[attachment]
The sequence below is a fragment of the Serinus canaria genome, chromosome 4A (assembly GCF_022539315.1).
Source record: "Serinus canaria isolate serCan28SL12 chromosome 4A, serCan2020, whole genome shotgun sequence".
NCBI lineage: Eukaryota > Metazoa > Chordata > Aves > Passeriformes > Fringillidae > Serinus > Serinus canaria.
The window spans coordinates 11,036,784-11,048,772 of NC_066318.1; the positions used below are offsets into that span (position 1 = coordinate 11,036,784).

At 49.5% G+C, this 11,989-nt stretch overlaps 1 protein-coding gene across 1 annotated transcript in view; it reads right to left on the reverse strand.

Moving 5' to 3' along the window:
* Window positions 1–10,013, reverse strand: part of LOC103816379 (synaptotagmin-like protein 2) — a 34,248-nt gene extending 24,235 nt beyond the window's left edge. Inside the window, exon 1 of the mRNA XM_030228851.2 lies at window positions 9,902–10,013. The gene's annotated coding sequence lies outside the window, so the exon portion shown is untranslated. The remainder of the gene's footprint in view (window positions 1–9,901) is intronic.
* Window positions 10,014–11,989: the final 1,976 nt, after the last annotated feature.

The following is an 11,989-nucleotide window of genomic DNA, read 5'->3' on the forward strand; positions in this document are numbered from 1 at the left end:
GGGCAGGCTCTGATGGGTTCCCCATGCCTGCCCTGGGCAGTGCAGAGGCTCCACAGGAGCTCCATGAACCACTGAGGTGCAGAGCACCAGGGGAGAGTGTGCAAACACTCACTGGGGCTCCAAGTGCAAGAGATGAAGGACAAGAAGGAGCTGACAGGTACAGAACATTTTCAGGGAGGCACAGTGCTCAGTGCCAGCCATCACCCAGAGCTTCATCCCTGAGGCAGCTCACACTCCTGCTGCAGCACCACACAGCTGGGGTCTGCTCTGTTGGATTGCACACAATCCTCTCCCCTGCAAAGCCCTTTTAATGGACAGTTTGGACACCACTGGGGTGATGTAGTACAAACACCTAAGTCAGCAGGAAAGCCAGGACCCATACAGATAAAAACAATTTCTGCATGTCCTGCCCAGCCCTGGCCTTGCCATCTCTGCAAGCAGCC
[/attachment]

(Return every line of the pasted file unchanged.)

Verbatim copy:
The sequence below is a fragment of the Serinus canaria genome, chromosome 4A (assembly GCF_022539315.1).
Source record: "Serinus canaria isolate serCan28SL12 chromosome 4A, serCan2020, whole genome shotgun sequence".
NCBI lineage: Eukaryota > Metazoa > Chordata > Aves > Passeriformes > Fringillidae > Serinus > Serinus canaria.
The window spans coordinates 11,036,784-11,048,772 of NC_066318.1; the positions used below are offsets into that span (position 1 = coordinate 11,036,784).

At 49.5% G+C, this 11,989-nt stretch overlaps 1 protein-coding gene across 1 annotated transcript in view; it reads right to left on the reverse strand.

Moving 5' to 3' along the window:
* Window positions 1–10,013, reverse strand: part of LOC103816379 (synaptotagmin-like protein 2) — a 34,248-nt gene extending 24,235 nt beyond the window's left edge. Inside the window, exon 1 of the mRNA XM_030228851.2 lies at window positions 9,902–10,013. The gene's annotated coding sequence lies outside the window, so the exon portion shown is untranslated. The remainder of the gene's footprint in view (window positions 1–9,901) is intronic.
* Window positions 10,014–11,989: the final 1,976 nt, after the last annotated feature.

The following is an 11,989-nucleotide window of genomic DNA, read 5'->3' on the forward strand; positions in this document are numbered from 1 at the left end:
GGGCAGGCTCTGATGGGTTCCCCATGCCTGCCCTGGGCAGTGCAGAGGCTCCACAGGAGCTCCATGAACCACTGAGGTGCAGAGCACCAGGGGAGAGTGTGCAAACACTCACTGGGGCTCCAAGTGCAAGAGATGAAGGACAAGAAGGAGCTGACAGGTACAGAACATTTTCAGGGAGGCACAGTGCTCAGTGCCAGCCATCACCCAGAGCTTCATCCCTGAGGCAGCTCACACTCCTGCTGCAGCACCACACAGCTGGGGTCTGCTCTGTTGGATTGCACACAATCCTCTCCCCTGCAAAGCCCTTTTAATGGACAGTTTGGACACCACTGGGGTGATGTAGTACAAACACCTAAGTCAGCAGGAAAGCCAGGACCCATACAGATAAAAACAATTTCTGCATGTCCTGCCCAGCCCTGGCCTTGCCATCTCTGCAAGCAGCC